Decorative Flower
Her Realm, Personal website and blog of Cole
Feb 07

How to Fix the WordPress “White Screen of Death”

I was experiencing some issues with both blogs when I tried to install Jetpack after moving to my new host. Essentially, I would install and activate the plugins, and my dashboard would go white. The blog would work fine, but I couldn’t do anything.

A quick Google search showed that this seems to be pretty common for other users, and I pinpointed my host as an issue because another blog on another host doesn’t have this issue. However, none of the information was all in one place, so it still took me a little while to figure out what the issue was.

Per the Codex and several forum threads, I tried to rename the plugins folder (“plugins.hold”) to reset all plugins. I refreshed the plugins page and my dashboard was back, but white screen would return when I tried to activate Jetpack. The first helpful tip I found was to edit config.php to turn on PHP debugging. To do this, follow these steps

  1. Log in to your website via PHP or browser-based control panel.
  2. Open “config.php” in your root or WordPress folder in your code editor.
  3. Locate the following line
    define('WP_DEBUG', false);
  4. Change “false” to “true.”
  5. Save the file and reupload.

When you return to your white screen, you will now see an error.  The error that I found and had suspected all along was one of “allowed memory size exhausted.” Essentially. Jetpack was causing WordPress to use more memory than my host generally allows for scripts. However, you can fix this.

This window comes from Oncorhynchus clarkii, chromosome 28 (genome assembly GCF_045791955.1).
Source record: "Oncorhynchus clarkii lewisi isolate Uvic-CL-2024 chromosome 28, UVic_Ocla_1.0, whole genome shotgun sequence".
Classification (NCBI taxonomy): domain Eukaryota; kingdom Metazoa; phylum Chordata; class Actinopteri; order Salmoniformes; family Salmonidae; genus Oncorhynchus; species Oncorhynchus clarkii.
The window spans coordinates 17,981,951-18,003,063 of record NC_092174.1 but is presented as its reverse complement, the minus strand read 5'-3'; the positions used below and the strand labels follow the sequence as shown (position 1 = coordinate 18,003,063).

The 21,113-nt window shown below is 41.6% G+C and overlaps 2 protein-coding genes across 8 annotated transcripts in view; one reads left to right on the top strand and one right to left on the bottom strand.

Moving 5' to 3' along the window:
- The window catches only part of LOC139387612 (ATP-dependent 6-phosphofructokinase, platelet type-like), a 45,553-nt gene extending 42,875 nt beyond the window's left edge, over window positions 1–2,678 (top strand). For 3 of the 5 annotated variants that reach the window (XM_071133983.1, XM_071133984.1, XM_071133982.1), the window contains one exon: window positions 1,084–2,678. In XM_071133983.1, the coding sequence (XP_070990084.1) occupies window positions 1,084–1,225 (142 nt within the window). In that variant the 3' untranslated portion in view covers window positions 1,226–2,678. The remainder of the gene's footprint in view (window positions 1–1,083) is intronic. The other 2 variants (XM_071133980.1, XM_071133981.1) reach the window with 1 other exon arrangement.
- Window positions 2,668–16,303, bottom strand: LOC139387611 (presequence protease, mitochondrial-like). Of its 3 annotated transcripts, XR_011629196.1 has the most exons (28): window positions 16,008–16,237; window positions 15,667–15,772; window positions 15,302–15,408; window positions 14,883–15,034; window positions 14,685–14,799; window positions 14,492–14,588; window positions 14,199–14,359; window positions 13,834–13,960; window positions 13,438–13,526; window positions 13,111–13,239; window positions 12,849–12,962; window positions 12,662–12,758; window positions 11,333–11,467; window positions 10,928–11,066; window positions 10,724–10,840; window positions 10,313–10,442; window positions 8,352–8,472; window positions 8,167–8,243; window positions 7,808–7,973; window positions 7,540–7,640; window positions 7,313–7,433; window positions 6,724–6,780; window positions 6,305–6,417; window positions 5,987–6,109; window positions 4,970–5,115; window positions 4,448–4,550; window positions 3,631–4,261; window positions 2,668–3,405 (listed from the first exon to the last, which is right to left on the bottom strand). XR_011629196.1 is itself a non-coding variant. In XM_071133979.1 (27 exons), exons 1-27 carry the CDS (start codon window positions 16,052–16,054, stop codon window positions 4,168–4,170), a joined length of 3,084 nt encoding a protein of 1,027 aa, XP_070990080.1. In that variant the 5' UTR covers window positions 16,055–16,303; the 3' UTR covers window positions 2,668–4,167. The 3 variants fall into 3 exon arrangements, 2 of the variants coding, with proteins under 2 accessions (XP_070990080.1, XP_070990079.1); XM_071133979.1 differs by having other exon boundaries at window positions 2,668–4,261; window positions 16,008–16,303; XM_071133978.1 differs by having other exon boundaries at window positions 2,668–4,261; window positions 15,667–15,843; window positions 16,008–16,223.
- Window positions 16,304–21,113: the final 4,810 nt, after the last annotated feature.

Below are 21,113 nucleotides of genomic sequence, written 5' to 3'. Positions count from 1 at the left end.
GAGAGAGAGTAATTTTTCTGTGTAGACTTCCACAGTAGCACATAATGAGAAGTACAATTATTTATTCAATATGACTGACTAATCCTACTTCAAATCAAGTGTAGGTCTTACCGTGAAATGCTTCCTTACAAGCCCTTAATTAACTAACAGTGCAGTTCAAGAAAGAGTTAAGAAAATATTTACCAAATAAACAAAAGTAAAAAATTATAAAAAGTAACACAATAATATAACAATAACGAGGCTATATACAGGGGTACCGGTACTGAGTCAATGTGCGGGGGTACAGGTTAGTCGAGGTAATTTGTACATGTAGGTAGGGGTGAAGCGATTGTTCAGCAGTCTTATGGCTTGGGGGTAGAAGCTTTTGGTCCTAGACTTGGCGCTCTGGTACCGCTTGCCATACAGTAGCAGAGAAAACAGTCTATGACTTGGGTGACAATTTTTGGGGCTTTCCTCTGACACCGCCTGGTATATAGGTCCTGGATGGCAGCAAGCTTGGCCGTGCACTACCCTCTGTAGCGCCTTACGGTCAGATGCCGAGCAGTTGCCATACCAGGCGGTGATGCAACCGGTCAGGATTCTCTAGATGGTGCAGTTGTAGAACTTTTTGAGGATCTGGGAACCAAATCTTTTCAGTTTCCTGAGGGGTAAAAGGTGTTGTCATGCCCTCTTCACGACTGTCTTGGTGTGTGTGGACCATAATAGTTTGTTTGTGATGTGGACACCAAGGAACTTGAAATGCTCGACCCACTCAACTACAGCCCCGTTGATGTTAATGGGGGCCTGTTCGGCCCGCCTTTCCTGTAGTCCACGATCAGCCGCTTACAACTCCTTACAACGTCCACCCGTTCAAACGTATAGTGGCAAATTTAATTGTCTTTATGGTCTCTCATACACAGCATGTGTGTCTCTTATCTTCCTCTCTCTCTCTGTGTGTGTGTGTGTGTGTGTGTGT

1. Log in to your website via PHP or browser-based control panel.
  2. Open “config.php” in your root or WordPress folder in your code editor.
  3. Add the following line
define('WP_MEMORY_LIMIT', '64M');

When you save and upload, you can now use Jetpack and see your dashboard. This line instructs your server to allow the script to use more memory for PHP.

Remember to edit config.php to turn off PHP debugging. Otherwise, you’ll see some annoying errors in your dashboard.

It can also fix issues with other memory-intensive plugins. I frequently find that related post plugins use a lot of memory, and that can lead to errors. Other plugins known to cause issues include UpdraftPlus, and I’m pretty sure this is the reason that my backup plugin stopped working. However, the WordPress support forum is full of users who have experienced the issue with pretty bare installations, and the perpetrator seems to be the instal itself.

If this method doesn’t work, there are a few other to try. For example, add this to your .htaccess file:

php_value memory_limit 64M

Or, change the memory limit in your PHP.ini file to

memory_limit = 64M ;

Jul 08

Spicing Up the WordPress 404

The old WordPress 404 wasn’t any help. I used a fantastic plugin, Smart404, that no longer exists. Thew new one, for whatever reason, shows recent pages, with no regards to relevance or pages. How useless! What’s a girl woman to do? She spruces up her own 404, of course.

The first thing I wanted to do was to show the URL that the visitor intended to go to. To test, I had to come up with a URL that wouldn’t redirect. WordPress will try to match up broken URLs to existing page and post titles, which already takes care a lot of broken pages. A complex URL such as “http://7and1.net/isnt-this-funny” shows my 404. WordPress tags themselves won’t show you the intended address, because WordPress registers you are being on the 404 page, so I had to use a little basic PHP to show the URL: